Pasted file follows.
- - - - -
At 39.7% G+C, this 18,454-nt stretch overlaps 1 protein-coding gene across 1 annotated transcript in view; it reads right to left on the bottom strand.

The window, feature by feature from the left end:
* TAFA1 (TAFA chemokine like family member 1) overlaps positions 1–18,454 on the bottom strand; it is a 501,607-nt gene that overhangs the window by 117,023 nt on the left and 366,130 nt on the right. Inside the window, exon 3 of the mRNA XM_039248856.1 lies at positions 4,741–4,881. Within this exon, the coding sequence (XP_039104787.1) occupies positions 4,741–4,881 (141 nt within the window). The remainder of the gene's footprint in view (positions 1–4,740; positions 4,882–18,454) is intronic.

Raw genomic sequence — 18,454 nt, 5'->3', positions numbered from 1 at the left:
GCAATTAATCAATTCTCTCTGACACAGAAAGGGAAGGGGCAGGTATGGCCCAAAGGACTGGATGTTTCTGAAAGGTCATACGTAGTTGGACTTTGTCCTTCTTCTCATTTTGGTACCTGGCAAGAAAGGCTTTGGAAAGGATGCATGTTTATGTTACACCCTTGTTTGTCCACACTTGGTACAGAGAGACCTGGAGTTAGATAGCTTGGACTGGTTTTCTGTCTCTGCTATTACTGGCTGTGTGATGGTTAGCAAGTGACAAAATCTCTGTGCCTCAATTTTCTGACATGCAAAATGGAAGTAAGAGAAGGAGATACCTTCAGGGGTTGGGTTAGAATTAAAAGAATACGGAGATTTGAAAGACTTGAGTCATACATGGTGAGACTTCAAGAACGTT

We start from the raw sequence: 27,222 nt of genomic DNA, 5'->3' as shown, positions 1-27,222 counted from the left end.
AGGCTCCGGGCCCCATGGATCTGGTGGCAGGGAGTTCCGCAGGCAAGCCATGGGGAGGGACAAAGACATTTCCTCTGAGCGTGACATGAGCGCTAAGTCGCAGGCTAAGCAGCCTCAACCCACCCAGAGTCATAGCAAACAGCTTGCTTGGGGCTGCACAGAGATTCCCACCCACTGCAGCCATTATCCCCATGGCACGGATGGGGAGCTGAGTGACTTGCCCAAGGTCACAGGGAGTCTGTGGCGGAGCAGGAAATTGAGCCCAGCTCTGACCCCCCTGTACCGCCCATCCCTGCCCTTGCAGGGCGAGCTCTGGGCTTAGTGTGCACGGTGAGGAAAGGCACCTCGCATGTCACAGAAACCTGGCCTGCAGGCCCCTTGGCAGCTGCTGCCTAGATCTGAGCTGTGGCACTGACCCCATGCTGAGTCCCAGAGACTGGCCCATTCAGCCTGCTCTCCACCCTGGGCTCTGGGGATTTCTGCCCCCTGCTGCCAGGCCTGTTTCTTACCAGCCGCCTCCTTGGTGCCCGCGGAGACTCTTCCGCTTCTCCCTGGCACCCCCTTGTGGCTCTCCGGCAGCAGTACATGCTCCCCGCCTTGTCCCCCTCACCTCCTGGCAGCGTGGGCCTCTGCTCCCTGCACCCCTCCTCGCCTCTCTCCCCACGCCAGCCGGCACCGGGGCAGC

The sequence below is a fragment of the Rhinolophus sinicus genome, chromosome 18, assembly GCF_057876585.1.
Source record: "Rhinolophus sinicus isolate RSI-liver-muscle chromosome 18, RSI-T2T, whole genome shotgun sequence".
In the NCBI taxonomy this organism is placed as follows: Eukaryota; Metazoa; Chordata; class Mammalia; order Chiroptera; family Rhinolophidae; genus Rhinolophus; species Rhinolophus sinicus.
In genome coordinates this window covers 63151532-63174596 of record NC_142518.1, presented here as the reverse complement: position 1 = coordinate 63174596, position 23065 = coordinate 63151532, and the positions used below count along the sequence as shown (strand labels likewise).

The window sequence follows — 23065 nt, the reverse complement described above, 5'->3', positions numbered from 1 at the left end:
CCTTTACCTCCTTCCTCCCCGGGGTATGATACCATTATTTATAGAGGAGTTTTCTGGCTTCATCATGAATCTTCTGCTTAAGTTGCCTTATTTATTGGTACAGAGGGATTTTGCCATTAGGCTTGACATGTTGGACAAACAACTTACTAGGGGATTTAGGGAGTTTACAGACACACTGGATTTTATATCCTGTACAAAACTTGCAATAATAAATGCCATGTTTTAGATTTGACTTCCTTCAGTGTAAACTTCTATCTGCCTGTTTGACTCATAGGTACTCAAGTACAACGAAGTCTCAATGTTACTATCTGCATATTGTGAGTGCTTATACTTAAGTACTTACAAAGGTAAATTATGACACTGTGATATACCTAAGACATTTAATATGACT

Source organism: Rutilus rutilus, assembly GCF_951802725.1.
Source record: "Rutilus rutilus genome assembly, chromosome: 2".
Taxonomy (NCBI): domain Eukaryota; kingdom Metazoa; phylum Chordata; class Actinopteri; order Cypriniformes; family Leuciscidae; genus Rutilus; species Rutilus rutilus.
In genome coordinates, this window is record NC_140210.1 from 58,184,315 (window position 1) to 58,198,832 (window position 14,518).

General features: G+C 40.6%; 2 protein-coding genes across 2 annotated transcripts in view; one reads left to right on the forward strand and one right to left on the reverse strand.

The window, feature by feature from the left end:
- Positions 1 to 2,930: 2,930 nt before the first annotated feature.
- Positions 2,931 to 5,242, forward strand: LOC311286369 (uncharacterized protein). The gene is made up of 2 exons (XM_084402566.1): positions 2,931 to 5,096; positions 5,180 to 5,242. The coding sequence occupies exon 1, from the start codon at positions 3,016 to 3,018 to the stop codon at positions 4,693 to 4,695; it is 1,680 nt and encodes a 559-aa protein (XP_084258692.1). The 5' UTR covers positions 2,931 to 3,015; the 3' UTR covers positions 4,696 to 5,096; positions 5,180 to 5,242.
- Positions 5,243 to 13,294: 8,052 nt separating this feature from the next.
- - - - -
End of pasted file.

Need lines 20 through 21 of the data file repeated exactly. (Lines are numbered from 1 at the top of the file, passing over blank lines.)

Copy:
- Positions 1 to 2,930: 2,930 nt before the first annotated feature.
- Positions 2,931 to 5,242, forward strand: LOC311286369 (uncharacterized protein). The gene is made up of 2 exons (XM_084402566.1): positions 2,931 to 5,096; positions 5,180 to 5,242. The coding sequence occupies exon 1, from the start codon at positions 3,016 to 3,018 to the stop codon at positions 4,693 to 4,695; it is 1,680 nt and encodes a 559-aa protein (XP_084258692.1). The 5' UTR covers positions 2,931 to 3,015; the 3' UTR covers positions 4,696 to 5,096; positions 5,180 to 5,242.